Teacher-Student Match and Student Disciplinary Outcomes in North Carolina
*Names in bold indicate Presenter
This study uses statewide administrative data from North Carolina to address these research questions. North Carolina offers roughly 20 years of data where students can be matched to individual teachers at the classroom level. The state also collects disciplinary records for each student, including offenses committed by students and whether expulsion/suspension consequences are attached to each disciplinary incident. The state includes demographic data for both students and teachers. This is crucial in order to identify the effects we study here.
We use multiple strategies to identify the effects of teacher-student demographic match on student outcomes. First, following past researchers (Dee, 2005) we will conduct student fixed effects comparisons that uncover whether students are disproportionately likely to face disciplinary consequences in years (K-5) when their home classroom teacher is of a different race/sex group from them, compared to when they share their teachers’ characteristics. We will supplement these analyses with a second, novel strategy in this literature: identifying match effects off of twin differences. This strategy will take advantage of the fact that until the mid-2000s, North Carolina state policy encouraged that twins be assigned to separate classes. In some cases, this will mean that one twin is assigned to a same-race (gender) teacher while another twin is assigned to a different-race (gender) teacher. Exploring whether these different assignments are then associated with different discipline rates provides a strong alternative estimation of match effects.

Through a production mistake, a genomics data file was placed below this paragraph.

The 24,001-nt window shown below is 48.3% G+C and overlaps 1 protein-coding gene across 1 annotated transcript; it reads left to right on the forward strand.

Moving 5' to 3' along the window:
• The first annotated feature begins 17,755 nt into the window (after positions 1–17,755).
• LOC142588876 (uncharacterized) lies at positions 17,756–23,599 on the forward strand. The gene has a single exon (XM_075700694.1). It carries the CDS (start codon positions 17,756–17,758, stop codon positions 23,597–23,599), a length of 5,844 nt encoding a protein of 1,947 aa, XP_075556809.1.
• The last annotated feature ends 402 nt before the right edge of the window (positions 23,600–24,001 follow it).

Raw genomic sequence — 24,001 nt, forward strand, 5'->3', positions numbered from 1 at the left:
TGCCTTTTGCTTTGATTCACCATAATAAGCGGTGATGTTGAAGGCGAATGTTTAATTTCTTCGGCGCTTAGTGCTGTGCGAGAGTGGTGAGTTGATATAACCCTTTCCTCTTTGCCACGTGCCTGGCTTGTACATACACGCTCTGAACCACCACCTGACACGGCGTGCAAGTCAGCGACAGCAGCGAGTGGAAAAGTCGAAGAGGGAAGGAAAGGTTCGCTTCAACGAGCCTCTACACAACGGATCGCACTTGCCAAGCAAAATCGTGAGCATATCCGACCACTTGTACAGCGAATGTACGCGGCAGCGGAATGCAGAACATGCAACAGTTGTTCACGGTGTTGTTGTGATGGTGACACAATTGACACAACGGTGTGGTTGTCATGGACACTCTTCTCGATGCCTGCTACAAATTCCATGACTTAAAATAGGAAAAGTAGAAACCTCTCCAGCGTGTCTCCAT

To explore these issues at the secondary level, we adapt an analytic strategy used in past literature on the effects of students’ being matched to tenured vs. adjunct college instructors (Bettinger & Long, 2010). This strategy uses deviations from the long-term trends in the race/sex composition of faculty at a given school-grade level to determine whether, for instance, male students have lower disciplinary incident rates in years when a higher share of teachers in their specific school-grade combination are male compared to the historical average.
These analyses should have important implications for debates over the importance of diversifying the teaching workforce.